“We messed around a lot in Ocala,” Brooks said. “I got to know a lot of the guys down there. So we’d visit quite often. We both liked it there for a long time.” He and Silvera had adventures together. They laughed a lot.
As a leading horse trainer, Silvera gained celebrity status in Jamaica. “You are inclined to get preferential treatment,” Silvera said. Once, when he flew into Kingston, and needed a taxi to take him home to Spanishtown – three-quarters of an hour away – the driver dropped him off and said: “No charge.” And there was nothing unusual about it. Racing was part of Jamaica’s culture.
But while life in Jamaica seemed idyllic in one way, it wasn’t in another. “Jamaica became a little too hostile for our liking,” Silvera said. He was married, with six children from age seven (Arthur Silvera) to teenagers. “We decided the future for them in Jamaica was not particularly accommodating.”
There was a lot of crime. The rule of law was ignored. Bullets would whistle past ears. One morning, Silvera was standing on the Caymanas track when a man came rushing toward him. “Help me,” he cried.
“Mr. Laurie, I beg you.”
The man ran behind Silvera, who found himself staring down the barrel of a revolver. “And I was between the man and the revolver,” he said.
Silvera did the only reasonable thing that he could in those circumstances. He legged it, as fast as his feet would carry him. “I left at such a speed that I would have made Usain Bolt look like his grandmother,” he said.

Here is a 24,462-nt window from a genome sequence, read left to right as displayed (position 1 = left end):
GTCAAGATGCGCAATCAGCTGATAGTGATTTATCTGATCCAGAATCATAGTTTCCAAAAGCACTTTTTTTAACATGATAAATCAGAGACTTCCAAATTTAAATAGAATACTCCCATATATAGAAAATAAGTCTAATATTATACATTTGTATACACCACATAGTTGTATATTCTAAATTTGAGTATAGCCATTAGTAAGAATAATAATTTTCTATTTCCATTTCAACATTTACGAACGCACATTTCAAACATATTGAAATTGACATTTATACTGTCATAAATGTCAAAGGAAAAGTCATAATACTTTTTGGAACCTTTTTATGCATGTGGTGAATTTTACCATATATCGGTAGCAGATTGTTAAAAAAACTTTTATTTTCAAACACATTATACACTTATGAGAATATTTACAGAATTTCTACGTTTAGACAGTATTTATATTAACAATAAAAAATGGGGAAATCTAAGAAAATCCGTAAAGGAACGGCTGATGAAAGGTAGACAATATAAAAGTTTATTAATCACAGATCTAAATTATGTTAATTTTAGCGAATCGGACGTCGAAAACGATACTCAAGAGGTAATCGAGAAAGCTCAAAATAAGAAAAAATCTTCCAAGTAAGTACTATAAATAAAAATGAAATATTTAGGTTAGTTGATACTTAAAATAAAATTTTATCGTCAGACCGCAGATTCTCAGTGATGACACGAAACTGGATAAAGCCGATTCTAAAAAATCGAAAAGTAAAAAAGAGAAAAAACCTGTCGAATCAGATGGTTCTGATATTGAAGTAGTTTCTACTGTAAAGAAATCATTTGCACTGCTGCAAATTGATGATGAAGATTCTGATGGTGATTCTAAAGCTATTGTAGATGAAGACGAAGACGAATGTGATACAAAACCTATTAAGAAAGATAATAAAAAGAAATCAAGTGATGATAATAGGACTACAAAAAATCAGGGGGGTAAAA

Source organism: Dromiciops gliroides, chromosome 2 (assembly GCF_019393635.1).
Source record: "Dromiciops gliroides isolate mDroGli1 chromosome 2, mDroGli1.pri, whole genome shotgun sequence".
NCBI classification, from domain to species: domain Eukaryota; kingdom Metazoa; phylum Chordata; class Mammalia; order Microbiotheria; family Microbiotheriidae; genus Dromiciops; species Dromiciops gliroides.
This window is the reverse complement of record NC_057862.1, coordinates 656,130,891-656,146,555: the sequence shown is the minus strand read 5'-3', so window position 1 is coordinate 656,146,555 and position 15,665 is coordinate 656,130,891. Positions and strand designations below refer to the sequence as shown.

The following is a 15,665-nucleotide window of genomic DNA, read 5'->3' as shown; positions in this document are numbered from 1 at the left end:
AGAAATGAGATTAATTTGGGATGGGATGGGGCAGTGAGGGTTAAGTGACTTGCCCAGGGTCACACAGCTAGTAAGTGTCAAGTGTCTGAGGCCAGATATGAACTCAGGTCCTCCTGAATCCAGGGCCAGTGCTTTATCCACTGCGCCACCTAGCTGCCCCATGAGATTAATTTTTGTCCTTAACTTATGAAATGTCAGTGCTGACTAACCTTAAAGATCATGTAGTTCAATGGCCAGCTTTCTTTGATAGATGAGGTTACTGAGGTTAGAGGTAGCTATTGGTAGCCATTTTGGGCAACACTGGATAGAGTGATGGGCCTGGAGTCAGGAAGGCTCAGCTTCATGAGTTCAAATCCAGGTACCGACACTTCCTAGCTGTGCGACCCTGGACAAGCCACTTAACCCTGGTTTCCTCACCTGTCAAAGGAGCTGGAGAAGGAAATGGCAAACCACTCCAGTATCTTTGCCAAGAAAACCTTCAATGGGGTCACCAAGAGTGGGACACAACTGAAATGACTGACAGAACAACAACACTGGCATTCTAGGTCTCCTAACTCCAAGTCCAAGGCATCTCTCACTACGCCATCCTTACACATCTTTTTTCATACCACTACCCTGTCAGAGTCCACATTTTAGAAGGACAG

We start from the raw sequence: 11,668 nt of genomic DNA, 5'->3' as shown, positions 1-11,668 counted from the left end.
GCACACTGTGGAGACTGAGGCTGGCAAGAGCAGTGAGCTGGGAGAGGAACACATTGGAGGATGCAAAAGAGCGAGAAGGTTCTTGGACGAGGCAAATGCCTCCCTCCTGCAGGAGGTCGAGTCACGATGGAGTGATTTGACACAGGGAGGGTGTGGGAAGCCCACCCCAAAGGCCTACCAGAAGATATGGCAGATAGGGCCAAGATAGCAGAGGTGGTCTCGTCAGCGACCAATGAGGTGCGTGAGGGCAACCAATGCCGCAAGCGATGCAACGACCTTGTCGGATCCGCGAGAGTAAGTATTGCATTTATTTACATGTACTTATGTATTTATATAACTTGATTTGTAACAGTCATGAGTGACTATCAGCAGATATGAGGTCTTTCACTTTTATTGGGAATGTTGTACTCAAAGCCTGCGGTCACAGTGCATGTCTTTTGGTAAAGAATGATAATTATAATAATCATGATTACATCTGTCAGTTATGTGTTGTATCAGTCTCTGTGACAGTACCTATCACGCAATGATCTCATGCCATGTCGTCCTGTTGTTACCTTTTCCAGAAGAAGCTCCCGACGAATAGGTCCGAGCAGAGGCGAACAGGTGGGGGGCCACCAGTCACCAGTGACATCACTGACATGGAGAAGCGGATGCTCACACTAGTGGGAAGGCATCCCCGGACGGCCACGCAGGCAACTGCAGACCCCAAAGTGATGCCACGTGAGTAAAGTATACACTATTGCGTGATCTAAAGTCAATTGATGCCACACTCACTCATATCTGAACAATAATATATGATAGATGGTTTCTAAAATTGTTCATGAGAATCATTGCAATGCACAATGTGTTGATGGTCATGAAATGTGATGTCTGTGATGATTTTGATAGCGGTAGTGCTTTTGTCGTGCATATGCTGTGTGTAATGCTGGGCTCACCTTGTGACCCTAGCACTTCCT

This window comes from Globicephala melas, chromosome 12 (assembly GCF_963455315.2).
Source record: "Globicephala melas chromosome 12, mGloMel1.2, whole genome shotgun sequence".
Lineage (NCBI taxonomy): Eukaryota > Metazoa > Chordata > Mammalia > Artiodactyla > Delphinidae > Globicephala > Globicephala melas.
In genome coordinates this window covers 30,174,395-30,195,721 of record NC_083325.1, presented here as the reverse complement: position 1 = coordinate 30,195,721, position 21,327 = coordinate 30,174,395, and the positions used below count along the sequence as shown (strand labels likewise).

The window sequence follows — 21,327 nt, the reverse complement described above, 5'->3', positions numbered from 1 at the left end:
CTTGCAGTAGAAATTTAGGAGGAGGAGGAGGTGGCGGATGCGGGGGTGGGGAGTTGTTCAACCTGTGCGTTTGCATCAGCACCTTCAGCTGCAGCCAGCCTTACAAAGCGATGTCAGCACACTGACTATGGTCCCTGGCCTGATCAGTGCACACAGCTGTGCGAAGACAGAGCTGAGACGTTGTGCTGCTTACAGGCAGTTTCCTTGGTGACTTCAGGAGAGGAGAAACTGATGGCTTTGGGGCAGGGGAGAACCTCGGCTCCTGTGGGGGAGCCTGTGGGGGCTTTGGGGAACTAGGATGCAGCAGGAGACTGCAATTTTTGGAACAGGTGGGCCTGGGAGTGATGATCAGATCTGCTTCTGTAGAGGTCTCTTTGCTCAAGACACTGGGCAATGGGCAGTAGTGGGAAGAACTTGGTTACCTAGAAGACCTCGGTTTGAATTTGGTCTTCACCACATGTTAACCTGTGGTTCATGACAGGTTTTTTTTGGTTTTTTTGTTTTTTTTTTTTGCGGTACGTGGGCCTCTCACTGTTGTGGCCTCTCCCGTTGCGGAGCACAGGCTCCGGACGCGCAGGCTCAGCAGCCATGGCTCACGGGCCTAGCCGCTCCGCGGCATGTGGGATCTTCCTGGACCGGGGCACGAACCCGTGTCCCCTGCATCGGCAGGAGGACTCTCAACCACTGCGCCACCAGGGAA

Another morning, bullets screamed overhead at the track. “Two rival political gangs, I guess,” Silvera said. “When you are in the middle of that, it is not fun.”
Gradually, Silvera reduced his string of between 30 to 40 horses and both he and Brooks left for Canada where they all had close family already. Silvera bought a home near Toronto. Brooks looked around for a business to run and couldn’t find one that satisfied him right away.
When Silvera arrived in Canada, he told Brooks that he was finished with horse racing, that he had to try something new. He’d done it long enough.
“We were sort of at loose ends and didn’t know what we were going to do,” Brooks said. But he found the ticket when he took his young kids bowling. “I had never seen a bowling centre before in my life,” he said. “I looked around and thought: ‘This looks like something worth doing.’”
Brooks bought some land at Walker’s Line in Burlington, Ont. and had a 36-lane alley built, called Burlington Bowl. “In those days, Walkers Line was like you were out in the sticks,” Brooks said. “There was nothing around. People told me I was crazy. What am I doing out there? But it did very well.” He expanded it to 48 lanes.